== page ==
On 31 May 2018, the United Nations General Assembly adopted a major overhaul of the UN development system (UNDS) with the broad objective to place sustainable development as embodied in the Sustainable Development Goals and Agenda 2030 at the heart of UN.
The puzzling dimension of the recent reform lies in the overarching choice of a more decentralized decision-making structure, a move generally considered in organizational studies to be a solution toward increased responsiveness but with potential loss in efficiency and reliability. Moreover, the reform does not significantly reduce institutional layers vertically and horizontally, thus preserving a large number of managers in a still very hierarchical organization. This is in sharp contrast with the tenets of a growing movement in the private sector toward self-managed structures akin to living organisms with teams at the center of organizational structures.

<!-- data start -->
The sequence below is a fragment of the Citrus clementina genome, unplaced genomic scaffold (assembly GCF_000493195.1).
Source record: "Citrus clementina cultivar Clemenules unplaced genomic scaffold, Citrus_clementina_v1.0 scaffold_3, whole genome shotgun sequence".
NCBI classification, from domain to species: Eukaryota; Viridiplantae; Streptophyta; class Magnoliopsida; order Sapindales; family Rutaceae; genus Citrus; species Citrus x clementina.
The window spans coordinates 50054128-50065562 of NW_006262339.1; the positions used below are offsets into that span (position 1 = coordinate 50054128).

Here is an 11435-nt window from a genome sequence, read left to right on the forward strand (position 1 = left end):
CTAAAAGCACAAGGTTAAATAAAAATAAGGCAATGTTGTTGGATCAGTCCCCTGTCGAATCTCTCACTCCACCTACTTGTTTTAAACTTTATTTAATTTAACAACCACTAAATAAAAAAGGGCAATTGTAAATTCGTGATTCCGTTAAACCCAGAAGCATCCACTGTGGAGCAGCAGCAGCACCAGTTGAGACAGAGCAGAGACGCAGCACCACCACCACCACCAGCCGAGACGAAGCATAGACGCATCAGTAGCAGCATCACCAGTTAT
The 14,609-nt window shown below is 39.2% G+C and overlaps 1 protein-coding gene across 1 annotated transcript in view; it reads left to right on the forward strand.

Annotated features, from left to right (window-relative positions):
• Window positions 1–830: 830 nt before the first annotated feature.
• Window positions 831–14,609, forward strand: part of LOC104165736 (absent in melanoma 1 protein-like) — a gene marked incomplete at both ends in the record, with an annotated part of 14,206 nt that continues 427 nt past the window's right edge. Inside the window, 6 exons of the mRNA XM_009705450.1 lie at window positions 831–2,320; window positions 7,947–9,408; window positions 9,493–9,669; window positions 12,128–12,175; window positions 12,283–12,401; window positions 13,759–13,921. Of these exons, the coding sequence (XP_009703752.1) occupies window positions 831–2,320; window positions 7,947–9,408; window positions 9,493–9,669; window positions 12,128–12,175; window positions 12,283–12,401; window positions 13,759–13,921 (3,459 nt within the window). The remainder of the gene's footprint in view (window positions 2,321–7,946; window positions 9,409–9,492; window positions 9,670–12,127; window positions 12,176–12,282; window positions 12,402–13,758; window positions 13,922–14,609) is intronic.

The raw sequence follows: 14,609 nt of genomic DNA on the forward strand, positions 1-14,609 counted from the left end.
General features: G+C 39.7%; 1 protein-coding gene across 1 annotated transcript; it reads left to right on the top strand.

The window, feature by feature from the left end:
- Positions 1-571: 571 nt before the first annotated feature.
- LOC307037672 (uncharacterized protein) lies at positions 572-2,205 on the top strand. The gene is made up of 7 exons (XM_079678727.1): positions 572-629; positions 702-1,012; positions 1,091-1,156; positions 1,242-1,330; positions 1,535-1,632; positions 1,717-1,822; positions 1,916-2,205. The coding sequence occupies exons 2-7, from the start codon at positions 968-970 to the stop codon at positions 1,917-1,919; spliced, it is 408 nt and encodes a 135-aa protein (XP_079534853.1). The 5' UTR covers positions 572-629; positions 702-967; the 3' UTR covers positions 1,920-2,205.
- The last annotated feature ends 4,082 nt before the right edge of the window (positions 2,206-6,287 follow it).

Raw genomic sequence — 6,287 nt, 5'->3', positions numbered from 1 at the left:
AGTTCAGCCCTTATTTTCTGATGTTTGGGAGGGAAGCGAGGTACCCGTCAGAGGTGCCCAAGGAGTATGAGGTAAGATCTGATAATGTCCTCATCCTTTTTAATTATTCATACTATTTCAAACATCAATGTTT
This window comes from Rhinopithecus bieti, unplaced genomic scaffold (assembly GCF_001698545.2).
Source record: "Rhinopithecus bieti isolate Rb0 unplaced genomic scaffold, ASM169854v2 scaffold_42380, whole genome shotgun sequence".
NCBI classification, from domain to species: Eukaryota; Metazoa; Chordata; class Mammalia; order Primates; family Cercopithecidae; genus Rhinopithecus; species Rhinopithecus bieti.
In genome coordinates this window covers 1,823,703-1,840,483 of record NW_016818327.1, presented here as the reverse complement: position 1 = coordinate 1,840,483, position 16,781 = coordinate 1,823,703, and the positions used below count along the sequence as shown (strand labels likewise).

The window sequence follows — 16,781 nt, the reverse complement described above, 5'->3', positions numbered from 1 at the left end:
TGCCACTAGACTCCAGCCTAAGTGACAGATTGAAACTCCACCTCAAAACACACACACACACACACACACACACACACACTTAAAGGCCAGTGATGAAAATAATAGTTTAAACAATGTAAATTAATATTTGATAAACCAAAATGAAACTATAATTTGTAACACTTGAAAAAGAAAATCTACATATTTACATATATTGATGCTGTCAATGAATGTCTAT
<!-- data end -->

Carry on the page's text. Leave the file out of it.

This study provides a novel approach bridging two largely disconnected fields of study: international relations and management studies. It first investigates existing empirical material on self-management structures and practices in the corporate world in line with needs of adaptability, reliability and efficiency. It then builds a framework conducive to the elaboration of prototypes of self-management structures and practices for the system of UN country teams. In view of the complexity of the challenge facing the UN and the dominance of conventional thinking on how to reform it, the project has the potential to provide path-breaking insights with academic and policy relevance.
Timeline: October 2020 - September 2021